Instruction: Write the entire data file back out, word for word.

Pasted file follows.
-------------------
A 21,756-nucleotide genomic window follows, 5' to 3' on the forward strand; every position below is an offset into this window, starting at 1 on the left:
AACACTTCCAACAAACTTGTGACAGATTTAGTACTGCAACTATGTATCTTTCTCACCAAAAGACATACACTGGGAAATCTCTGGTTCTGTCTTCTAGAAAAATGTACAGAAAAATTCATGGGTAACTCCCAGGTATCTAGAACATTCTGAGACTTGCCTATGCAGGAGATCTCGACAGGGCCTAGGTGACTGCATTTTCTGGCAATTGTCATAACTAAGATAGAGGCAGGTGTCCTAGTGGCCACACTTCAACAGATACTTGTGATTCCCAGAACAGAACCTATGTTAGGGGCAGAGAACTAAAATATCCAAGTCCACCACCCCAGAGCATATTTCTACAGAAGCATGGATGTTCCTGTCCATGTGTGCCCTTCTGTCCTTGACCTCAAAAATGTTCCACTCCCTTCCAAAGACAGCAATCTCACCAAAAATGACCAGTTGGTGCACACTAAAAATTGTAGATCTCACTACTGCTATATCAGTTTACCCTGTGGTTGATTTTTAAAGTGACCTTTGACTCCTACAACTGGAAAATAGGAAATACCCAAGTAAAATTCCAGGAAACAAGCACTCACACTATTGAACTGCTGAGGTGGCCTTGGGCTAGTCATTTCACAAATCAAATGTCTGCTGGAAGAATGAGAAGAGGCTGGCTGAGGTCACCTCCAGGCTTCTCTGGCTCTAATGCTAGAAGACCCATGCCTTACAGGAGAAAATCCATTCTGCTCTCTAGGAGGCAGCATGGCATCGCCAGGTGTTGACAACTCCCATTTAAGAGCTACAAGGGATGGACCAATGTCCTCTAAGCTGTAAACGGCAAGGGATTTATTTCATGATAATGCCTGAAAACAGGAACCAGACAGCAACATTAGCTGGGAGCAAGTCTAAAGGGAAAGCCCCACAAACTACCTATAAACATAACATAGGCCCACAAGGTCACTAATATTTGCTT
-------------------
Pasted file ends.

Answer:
A 21,756-nucleotide genomic window follows, 5' to 3' on the forward strand; every position below is an offset into this window, starting at 1 on the left:
AACACTTCCAACAAACTTGTGACAGATTTAGTACTGCAACTATGTATCTTTCTCACCAAAAGACATACACTGGGAAATCTCTGGTTCTGTCTTCTAGAAAAATGTACAGAAAAATTCATGGGTAACTCCCAGGTATCTAGAACATTCTGAGACTTGCCTATGCAGGAGATCTCGACAGGGCCTAGGTGACTGCATTTTCTGGCAATTGTCATAACTAAGATAGAGGCAGGTGTCCTAGTGGCCACACTTCAACAGATACTTGTGATTCCCAGAACAGAACCTATGTTAGGGGCAGAGAACTAAAATATCCAAGTCCACCACCCCAGAGCATATTTCTACAGAAGCATGGATGTTCCTGTCCATGTGTGCCCTTCTGTCCTTGACCTCAAAAATGTTCCACTCCCTTCCAAAGACAGCAATCTCACCAAAAATGACCAGTTGGTGCACACTAAAAATTGTAGATCTCACTACTGCTATATCAGTTTACCCTGTGGTTGATTTTTAAAGTGACCTTTGACTCCTACAACTGGAAAATAGGAAATACCCAAGTAAAATTCCAGGAAACAAGCACTCACACTATTGAACTGCTGAGGTGGCCTTGGGCTAGTCATTTCACAAATCAAATGTCTGCTGGAAGAATGAGAAGAGGCTGGCTGAGGTCACCTCCAGGCTTCTCTGGCTCTAATGCTAGAAGACCCATGCCTTACAGGAGAAAATCCATTCTGCTCTCTAGGAGGCAGCATGGCATCGCCAGGTGTTGACAACTCCCATTTAAGAGCTACAAGGGATGGACCAATGTCCTCTAAGCTGTAAACGGCAAGGGATTTATTTCATGATAATGCCTGAAAACAGGAACCAGACAGCAACATTAGCTGGGAGCAAGTCTAAAGGGAAAGCCCCACAAACTACCTATAAACATAACATAGGCCCACAAGGTCACTAATATTTGCTT